Global monkeypox cases surpassed 70,000 last week, according to the World Health Organization (WHO). A study suggests that the monkeypox virus stays on surfaces, including the hospital staff’s personal protective equipment.
As of October 14, there were 27,317 confirmed monkeypox cases and one death in the US.
Over 70,000 cases globally
As of October 13, more than 70,000 cases of monkeypox and 26 deaths have been reported worldwide, the WHO Director-General Tedros Adhanom Ghebreyesus said. Globally, the number of cases continues to decline; however, in the previous week, 21 countries, mainly in the Americas, reported an increase.
“Once again, we caution that a declining outbreak can be the most dangerous outbreak because it can tempt us to think that the crisis is over and to let down our guard. That’s not what the WHO is doing. We continue to work with countries around the world to increase their testing capacity and monitor trends in the outbreak”, Tedros said during the press briefing in Geneva.
Monkeypox virus stays on surfaces
A study published in the journal Lancet Microbe examined environmental contamination with the monkeypox virus from infected patients admitted to isolation rooms at the Royal Free Hospital in London.
Contamination was detected in 56 of 60 samples of surface swabs of high-touch areas in five isolation rooms, of the personal protective equipment (PPE) of health-care workers in doffing areas in three rooms, and from air samples collected before and during bedding changes in five rooms.
Some positive samples were collected from areas that were unlikely to have been directly touched by patients, such as the air vent above the door between the bedroom and the bathroom.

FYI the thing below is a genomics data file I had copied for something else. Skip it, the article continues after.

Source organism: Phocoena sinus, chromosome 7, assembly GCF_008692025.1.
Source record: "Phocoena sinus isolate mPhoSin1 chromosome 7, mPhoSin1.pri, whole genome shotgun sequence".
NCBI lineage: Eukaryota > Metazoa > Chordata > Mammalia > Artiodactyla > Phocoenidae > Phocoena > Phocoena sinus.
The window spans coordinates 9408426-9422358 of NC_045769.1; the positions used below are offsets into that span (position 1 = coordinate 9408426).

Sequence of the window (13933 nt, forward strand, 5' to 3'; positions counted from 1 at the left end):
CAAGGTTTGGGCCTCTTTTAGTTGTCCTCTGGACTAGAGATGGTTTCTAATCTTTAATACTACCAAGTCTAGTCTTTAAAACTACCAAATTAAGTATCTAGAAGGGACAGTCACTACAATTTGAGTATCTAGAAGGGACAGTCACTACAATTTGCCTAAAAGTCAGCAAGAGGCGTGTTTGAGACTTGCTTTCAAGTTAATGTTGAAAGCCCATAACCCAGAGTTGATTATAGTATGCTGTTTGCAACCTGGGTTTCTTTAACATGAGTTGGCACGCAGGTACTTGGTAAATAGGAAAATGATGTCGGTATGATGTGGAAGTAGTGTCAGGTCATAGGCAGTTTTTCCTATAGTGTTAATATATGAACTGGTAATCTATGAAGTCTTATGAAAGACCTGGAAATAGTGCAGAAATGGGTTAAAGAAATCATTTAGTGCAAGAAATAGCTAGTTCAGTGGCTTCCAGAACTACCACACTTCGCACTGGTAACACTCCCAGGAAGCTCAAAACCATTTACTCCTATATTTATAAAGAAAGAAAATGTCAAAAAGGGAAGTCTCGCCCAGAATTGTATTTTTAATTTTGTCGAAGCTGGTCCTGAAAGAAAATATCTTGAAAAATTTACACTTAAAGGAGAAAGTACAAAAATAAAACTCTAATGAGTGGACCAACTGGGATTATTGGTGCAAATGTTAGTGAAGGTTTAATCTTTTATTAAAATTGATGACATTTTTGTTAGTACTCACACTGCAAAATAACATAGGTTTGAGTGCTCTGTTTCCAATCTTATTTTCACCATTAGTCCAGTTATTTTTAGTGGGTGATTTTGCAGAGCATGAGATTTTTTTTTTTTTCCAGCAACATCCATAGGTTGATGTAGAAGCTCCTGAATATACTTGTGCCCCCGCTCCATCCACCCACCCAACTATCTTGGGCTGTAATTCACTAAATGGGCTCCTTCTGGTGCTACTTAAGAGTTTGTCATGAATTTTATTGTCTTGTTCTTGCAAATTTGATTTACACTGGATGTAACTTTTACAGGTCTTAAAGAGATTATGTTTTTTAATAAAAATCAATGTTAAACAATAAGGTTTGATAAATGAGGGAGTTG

Researchers say the study findings could be relevant to public health measures for other spaces and settings where individuals with monkeypox spend prolonged periods, such as residential bedrooms and bathrooms.
A previous study found that the virus is more likely to remain viable on porous surfaces (such as linens) than on non-porous surfaces.
Perinatally acquired monkeypox infection
The New England Journal of Medicine described the case of perinatally acquired monkeypox virus infection and adenovirus coinfection in the UK. The infant, born in late April 2022, developed a rash on day 9 of life. The vesicular rash first appeared on the palms and soles, spread to the face and trunk, and eventually became pustular.
The infant’s father developed the rash nine days before birth, while the mother developed the rash four days after delivery.
Due to evolving hypoxemic respiratory failure, the infant was transferred to the pediatric care unit, where he spent four weeks, including 14 days of invasive ventilation. The infant was prescribed a 2-week course of enteral tecovirimat (also known as TPOXX) in combination with intravenous cidofovir.
“Because this was a single case, it is not possible to attribute the clinical illness to either pathogen (monkeypox virus or adenovirus) directly, nor is it possible to attribute the improvement in the infant’s clinical condition to the use of tecovirimat or cidofovir,” the authors say.
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